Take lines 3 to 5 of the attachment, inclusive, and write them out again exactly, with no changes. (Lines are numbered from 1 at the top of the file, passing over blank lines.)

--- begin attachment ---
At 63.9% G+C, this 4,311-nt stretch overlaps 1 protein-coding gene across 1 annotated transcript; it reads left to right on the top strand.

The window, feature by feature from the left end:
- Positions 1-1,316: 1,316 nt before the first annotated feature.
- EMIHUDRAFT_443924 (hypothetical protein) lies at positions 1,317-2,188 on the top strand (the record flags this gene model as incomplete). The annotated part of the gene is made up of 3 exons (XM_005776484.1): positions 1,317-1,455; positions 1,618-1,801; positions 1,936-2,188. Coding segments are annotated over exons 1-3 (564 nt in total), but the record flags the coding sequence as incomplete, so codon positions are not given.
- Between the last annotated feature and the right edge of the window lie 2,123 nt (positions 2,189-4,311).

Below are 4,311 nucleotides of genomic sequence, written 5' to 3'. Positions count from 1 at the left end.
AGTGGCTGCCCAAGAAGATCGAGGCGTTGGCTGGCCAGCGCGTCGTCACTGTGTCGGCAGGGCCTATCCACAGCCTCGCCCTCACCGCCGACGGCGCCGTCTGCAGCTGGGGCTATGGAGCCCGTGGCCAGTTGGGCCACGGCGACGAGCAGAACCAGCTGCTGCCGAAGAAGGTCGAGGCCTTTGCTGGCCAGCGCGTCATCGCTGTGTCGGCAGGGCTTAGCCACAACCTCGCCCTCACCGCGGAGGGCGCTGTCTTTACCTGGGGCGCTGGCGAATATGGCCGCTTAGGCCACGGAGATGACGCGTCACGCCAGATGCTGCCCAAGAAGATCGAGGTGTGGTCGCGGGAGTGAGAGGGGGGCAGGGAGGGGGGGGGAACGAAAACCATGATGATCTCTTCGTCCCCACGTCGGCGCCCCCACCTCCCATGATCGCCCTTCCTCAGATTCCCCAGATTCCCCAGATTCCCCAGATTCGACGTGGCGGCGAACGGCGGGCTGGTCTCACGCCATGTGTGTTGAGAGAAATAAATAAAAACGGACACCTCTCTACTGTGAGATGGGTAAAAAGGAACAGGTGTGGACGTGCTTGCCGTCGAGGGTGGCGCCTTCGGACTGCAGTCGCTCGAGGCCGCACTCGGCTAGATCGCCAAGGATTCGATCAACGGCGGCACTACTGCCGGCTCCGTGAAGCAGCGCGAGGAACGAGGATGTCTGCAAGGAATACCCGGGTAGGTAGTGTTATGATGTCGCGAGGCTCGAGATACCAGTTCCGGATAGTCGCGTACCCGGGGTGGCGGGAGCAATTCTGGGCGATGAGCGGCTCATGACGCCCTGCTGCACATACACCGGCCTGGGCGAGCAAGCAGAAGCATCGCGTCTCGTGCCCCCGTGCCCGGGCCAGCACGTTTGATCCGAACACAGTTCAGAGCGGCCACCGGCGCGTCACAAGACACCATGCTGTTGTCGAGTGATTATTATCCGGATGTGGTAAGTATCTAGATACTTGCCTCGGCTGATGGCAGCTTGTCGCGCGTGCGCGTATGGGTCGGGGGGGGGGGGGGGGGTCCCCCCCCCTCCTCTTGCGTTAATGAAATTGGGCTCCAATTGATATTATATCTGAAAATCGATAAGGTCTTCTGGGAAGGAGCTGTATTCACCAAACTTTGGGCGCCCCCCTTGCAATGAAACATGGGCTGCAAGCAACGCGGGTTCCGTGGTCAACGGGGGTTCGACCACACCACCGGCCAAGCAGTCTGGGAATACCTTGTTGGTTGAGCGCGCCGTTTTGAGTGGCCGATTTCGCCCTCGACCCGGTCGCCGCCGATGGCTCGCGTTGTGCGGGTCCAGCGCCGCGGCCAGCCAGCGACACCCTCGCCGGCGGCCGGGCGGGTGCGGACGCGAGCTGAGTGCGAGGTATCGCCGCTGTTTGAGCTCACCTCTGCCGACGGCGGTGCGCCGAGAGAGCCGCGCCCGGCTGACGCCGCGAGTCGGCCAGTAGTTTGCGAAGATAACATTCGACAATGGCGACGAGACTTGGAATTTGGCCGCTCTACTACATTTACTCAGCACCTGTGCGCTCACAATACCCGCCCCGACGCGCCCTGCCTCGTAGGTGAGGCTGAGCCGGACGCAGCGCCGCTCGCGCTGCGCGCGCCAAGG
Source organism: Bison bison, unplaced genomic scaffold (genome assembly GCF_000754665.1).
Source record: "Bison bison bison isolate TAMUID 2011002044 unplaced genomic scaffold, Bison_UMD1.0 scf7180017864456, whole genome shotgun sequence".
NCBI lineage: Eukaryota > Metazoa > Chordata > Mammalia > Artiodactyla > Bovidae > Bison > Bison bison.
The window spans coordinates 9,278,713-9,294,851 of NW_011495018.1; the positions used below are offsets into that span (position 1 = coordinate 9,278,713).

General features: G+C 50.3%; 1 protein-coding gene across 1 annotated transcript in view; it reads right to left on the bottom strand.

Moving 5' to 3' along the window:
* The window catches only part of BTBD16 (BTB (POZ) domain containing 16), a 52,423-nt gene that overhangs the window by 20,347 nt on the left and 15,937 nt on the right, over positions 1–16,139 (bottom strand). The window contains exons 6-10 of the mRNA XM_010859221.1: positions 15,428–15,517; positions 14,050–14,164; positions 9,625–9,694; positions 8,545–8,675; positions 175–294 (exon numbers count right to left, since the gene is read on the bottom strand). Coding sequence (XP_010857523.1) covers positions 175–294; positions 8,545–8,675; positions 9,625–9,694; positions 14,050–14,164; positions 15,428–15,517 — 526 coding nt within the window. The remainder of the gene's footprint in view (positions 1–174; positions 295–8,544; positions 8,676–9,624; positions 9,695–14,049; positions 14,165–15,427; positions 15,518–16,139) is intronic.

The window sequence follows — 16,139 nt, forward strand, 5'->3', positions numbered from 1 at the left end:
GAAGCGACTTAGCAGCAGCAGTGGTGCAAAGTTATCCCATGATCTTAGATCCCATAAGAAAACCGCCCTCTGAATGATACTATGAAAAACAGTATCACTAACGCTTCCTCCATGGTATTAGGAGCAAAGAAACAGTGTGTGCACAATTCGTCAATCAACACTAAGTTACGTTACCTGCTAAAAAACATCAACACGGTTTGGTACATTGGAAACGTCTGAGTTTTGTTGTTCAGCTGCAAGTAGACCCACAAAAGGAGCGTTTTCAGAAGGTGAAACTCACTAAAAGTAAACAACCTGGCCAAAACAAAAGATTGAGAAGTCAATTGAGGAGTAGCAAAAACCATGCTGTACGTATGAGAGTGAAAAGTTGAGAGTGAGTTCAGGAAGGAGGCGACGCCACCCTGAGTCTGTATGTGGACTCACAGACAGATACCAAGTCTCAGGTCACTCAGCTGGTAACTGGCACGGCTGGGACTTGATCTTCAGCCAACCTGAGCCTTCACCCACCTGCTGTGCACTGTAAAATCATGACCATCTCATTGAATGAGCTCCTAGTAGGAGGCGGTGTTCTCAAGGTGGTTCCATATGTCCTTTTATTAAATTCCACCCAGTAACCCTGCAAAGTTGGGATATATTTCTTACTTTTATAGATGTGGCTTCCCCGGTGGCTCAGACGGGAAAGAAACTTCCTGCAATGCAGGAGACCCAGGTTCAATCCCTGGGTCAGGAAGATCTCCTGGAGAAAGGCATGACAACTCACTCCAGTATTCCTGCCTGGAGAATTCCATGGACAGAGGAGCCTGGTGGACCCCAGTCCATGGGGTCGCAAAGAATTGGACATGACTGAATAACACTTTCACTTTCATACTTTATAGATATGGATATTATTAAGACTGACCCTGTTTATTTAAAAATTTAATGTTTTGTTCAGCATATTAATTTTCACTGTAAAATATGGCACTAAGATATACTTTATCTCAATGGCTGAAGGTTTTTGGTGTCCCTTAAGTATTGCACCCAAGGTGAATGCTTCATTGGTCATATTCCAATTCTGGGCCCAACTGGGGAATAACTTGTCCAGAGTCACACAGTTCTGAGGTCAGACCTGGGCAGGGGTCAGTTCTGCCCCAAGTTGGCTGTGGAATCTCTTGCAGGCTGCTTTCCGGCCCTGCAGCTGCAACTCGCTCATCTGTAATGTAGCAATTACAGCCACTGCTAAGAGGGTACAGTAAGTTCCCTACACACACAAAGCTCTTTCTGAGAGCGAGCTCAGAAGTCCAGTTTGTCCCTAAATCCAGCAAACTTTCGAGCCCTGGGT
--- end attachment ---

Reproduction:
- Positions 1-1,316: 1,316 nt before the first annotated feature.
- EMIHUDRAFT_443924 (hypothetical protein) lies at positions 1,317-2,188 on the top strand (the record flags this gene model as incomplete). The annotated part of the gene is made up of 3 exons (XM_005776484.1): positions 1,317-1,455; positions 1,618-1,801; positions 1,936-2,188. Coding segments are annotated over exons 1-3 (564 nt in total), but the record flags the coding sequence as incomplete, so codon positions are not given.
- Between the last annotated feature and the right edge of the window lie 2,123 nt (positions 2,189-4,311).